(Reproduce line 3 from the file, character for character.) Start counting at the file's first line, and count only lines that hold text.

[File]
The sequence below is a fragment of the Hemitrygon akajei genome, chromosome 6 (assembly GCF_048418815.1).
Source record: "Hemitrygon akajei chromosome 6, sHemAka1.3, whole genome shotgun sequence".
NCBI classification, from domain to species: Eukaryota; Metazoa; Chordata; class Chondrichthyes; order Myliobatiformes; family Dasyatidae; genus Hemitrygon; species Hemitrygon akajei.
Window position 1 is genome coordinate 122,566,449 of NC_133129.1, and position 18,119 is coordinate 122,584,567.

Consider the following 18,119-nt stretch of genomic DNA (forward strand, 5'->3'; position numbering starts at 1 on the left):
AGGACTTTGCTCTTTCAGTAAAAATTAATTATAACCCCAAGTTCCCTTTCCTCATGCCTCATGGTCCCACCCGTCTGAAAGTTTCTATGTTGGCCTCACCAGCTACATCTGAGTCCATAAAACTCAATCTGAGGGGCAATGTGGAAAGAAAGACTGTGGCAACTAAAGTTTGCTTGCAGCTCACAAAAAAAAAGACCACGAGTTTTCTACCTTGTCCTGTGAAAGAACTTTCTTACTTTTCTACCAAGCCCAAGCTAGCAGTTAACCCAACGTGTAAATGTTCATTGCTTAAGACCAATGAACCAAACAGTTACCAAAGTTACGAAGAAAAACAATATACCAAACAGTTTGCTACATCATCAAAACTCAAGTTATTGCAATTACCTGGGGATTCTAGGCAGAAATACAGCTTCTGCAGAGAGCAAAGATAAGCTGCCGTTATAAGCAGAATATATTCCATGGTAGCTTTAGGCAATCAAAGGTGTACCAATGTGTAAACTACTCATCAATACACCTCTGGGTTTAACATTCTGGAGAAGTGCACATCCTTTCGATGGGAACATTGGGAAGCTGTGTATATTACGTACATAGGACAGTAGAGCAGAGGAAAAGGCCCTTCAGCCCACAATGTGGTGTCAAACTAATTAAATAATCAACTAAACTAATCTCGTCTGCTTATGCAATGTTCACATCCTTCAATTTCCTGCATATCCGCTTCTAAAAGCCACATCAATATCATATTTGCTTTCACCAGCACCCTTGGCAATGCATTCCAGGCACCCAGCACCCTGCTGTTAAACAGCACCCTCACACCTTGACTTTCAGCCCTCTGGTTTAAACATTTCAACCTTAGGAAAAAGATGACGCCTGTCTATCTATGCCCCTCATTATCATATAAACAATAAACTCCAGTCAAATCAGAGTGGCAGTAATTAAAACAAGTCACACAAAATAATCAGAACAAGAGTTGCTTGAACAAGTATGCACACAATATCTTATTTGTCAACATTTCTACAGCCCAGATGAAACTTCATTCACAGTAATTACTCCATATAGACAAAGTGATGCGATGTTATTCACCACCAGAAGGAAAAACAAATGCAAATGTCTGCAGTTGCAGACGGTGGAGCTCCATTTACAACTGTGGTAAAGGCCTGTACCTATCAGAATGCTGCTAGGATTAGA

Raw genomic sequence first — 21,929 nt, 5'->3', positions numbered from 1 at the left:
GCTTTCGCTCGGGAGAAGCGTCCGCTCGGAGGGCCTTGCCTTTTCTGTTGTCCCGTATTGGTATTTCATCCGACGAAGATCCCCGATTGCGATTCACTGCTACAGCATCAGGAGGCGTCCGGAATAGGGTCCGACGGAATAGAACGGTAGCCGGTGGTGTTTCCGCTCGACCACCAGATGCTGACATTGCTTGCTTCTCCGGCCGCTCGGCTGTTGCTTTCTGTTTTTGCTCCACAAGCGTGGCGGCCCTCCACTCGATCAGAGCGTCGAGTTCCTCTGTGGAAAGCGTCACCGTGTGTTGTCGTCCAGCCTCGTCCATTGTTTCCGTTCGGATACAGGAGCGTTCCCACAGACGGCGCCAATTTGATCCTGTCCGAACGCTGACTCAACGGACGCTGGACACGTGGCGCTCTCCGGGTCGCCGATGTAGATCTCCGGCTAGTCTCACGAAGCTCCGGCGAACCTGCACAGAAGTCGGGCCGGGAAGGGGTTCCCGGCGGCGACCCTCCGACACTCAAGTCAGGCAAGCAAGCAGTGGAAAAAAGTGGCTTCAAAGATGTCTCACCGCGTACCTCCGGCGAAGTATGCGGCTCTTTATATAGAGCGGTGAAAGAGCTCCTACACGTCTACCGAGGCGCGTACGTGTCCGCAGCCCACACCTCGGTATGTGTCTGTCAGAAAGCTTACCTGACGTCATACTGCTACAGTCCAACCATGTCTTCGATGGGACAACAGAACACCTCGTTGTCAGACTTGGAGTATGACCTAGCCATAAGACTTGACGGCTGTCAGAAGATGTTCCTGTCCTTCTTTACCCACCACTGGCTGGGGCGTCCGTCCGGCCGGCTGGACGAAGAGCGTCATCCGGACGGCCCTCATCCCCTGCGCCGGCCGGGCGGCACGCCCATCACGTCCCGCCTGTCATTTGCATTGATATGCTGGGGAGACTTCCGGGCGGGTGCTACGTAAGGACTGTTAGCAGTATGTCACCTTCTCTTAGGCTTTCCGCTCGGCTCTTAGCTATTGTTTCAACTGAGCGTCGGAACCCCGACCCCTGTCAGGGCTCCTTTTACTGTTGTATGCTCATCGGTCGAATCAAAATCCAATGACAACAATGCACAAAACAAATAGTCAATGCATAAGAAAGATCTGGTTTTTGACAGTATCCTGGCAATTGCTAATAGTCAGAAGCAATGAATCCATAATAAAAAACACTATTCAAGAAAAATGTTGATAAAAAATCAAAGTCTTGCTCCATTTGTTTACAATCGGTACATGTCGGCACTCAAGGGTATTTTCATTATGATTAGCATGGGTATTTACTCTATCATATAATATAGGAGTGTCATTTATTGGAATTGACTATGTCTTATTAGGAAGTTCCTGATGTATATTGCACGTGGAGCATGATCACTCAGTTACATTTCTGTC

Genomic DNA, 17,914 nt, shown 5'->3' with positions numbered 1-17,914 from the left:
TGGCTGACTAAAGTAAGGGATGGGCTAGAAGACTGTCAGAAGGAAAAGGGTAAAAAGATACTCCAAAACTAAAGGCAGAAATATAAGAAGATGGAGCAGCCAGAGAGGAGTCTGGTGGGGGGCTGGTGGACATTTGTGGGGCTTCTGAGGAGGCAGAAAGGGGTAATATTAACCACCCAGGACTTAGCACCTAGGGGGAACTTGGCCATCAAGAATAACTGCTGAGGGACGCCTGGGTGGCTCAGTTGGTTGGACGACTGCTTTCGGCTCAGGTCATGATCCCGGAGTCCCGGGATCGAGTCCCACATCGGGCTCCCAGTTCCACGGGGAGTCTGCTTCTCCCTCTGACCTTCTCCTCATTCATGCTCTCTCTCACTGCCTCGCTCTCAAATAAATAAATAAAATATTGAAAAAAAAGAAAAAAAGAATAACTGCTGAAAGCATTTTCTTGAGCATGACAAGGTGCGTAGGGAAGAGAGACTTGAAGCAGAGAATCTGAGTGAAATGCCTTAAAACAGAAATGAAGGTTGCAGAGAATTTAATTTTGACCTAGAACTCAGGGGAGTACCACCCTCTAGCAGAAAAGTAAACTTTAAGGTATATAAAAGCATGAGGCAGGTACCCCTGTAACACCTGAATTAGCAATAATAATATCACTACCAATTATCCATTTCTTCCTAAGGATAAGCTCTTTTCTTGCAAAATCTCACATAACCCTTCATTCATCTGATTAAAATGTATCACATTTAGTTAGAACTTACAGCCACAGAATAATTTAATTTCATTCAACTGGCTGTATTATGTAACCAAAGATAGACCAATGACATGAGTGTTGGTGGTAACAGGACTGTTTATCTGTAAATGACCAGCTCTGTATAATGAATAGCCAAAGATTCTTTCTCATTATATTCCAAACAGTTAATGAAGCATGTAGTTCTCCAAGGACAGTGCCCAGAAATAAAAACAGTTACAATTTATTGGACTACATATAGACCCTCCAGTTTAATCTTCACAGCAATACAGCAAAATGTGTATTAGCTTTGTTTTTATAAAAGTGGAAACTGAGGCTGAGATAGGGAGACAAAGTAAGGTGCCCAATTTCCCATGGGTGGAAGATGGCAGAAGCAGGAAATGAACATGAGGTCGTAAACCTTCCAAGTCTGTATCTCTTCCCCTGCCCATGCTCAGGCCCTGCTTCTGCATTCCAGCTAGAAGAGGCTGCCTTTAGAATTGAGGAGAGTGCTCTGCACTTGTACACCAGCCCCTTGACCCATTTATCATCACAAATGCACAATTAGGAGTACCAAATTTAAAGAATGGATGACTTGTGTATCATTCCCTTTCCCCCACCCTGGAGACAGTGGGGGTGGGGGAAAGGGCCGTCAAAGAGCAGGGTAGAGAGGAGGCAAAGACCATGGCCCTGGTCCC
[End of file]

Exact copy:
NCBI classification, from domain to species: Eukaryota; Metazoa; Chordata; class Chondrichthyes; order Myliobatiformes; family Dasyatidae; genus Hemitrygon; species Hemitrygon akajei.